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Monday, August 6, 2012

The Agenda: A Slowdown in Growth, an Increase in Income Inequality


The income stagnation of the last decade stems, in the simplest terms, from two factors: a slowdown in economic growth and a rise in inequality, which has concentrated the economy's modest gains among a small share of the population. In this post, I want to look at both factors in a bit more detail.

The economy's recent struggles arguably began in late 2001, when a relatively mild recession ended and a new expansion began. The problem with this new recovery was that it wasn't especially strong. From the fourth quarter of 2001 through the fourth quarter of 2007 (when the financial crisis began), the economy grew at an average annual rate of only 2.7 percent. By comparison, the average annual growth rate of both the 1990s and 1980s expansions exceeded 3.5 percent.

This mediocre expansion was followed by the severe recession and weak recovery brought on by the financial crisis. The combined result is that, in recent yea rs, the economy has posted its slowest 10-year average growth rates since the Commerce Department began keeping statistics in 1947:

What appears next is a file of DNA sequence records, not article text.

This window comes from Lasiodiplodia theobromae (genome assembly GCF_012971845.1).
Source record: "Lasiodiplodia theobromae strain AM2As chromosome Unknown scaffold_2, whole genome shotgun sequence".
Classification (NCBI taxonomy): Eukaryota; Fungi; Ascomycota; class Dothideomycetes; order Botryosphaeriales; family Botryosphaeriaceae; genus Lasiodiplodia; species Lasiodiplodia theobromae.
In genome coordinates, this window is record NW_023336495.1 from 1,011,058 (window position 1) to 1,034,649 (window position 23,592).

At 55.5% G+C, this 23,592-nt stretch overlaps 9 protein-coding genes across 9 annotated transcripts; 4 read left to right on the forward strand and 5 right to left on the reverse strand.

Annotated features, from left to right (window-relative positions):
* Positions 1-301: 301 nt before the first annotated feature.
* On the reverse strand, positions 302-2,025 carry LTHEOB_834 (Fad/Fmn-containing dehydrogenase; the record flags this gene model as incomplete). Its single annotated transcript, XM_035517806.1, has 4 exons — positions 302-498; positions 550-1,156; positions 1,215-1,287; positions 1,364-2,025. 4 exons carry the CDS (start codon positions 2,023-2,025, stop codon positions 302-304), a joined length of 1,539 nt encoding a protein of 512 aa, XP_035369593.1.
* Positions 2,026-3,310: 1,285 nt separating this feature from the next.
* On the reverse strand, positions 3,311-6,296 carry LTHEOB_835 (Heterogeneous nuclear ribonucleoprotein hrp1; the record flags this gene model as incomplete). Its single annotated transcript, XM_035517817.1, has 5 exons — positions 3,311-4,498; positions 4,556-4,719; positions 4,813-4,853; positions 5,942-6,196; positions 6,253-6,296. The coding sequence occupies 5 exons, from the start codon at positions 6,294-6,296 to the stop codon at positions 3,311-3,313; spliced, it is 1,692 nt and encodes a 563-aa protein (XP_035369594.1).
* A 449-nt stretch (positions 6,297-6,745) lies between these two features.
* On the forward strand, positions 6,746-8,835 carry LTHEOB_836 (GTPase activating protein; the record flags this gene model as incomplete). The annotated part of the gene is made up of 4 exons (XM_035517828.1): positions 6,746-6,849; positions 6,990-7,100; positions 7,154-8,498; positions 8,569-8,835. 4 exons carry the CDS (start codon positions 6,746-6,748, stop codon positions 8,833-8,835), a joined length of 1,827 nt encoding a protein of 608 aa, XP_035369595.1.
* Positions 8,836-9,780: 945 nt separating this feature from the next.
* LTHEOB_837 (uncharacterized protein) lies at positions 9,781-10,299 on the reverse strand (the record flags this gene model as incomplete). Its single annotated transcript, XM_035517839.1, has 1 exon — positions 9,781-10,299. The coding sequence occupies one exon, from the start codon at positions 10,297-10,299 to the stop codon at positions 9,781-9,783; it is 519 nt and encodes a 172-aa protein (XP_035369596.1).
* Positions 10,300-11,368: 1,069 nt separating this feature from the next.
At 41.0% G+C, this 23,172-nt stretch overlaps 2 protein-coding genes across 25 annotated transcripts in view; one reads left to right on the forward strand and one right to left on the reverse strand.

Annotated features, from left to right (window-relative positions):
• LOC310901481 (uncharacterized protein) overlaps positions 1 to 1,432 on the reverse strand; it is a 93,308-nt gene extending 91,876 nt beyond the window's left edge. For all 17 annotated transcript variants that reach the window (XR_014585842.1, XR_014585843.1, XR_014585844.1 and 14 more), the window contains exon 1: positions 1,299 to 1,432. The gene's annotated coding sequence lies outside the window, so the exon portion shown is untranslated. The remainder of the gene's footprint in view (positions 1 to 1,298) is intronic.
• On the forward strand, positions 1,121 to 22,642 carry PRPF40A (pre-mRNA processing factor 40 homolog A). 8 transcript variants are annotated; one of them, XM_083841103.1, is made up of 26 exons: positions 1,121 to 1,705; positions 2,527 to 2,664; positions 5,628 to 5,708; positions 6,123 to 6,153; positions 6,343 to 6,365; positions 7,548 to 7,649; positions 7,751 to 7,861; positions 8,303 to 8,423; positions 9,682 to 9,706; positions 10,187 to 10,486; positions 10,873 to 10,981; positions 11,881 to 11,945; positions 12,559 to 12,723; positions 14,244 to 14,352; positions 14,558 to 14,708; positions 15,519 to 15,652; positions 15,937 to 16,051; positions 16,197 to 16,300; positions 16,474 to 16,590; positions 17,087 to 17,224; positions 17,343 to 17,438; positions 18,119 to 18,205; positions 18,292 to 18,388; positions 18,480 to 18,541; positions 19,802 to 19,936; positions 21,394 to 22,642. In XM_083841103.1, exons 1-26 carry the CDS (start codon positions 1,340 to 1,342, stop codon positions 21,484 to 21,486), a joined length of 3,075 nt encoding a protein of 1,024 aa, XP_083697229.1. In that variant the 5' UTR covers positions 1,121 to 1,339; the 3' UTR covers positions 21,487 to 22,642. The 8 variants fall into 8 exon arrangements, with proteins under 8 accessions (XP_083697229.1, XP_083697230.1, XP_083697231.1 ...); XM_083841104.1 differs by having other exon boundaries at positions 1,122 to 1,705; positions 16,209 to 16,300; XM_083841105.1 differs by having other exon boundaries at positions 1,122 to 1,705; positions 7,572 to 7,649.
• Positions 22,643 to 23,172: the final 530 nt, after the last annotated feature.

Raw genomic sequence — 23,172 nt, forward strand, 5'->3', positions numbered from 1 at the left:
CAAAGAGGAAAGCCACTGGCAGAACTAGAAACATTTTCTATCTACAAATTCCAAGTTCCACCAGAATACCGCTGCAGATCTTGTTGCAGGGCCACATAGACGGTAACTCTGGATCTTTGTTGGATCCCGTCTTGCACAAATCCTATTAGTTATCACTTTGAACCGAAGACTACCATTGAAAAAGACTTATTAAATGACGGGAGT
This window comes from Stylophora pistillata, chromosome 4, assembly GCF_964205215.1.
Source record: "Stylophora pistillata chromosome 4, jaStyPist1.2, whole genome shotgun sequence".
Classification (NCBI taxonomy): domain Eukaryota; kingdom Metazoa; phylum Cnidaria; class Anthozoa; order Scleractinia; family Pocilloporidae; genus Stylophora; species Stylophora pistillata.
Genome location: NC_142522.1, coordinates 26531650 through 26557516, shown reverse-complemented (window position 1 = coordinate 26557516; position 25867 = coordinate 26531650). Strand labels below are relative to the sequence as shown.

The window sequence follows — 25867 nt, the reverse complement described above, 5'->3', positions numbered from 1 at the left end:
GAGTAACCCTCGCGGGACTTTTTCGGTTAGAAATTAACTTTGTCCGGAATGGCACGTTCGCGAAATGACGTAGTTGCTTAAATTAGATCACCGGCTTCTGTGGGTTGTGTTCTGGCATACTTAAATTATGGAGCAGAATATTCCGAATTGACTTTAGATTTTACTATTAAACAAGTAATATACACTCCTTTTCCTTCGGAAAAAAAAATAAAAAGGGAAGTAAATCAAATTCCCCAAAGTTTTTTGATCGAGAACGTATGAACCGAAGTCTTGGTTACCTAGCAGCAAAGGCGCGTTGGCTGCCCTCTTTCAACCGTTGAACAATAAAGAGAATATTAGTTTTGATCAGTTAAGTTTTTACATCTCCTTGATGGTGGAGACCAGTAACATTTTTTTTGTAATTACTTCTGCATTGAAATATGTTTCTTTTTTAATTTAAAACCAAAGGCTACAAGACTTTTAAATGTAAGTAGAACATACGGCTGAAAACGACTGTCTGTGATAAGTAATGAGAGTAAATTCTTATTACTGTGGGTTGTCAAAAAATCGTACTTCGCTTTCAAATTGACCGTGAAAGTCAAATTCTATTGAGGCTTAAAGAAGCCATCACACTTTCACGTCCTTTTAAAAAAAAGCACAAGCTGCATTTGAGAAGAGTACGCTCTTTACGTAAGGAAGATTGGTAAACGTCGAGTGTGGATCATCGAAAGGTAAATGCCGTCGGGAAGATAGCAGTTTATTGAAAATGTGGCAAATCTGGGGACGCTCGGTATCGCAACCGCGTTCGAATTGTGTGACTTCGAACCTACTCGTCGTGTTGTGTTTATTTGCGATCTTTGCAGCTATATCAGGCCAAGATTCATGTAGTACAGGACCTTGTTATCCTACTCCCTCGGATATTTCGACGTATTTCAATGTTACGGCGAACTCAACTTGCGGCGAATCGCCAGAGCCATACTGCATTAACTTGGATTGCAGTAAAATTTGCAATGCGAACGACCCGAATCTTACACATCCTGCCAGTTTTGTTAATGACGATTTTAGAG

In addition to slow growth, the bounty from the economy's growth has largely flowed to a small slice of the population: the affluent. Since 2000, no income group has done particularly well. Income in households that rely on wages has failed to keep pace with inflation, while in households that have large investment holdings the value of many of those holdings - both real estate and stocks - has fallen.

Over a longer term, though, the affluent have done extremely well. Since 1980, a household at the cutoff for the top 1/1,000th of earners - making about $1.5 million in 2010 - has received a pay increase of more than 100 percent, after adjusting for inflation. A household in the middle of the income distribution has received an inflation-adjusted raise of only 11 percent.

Related: Read all Agen da Posts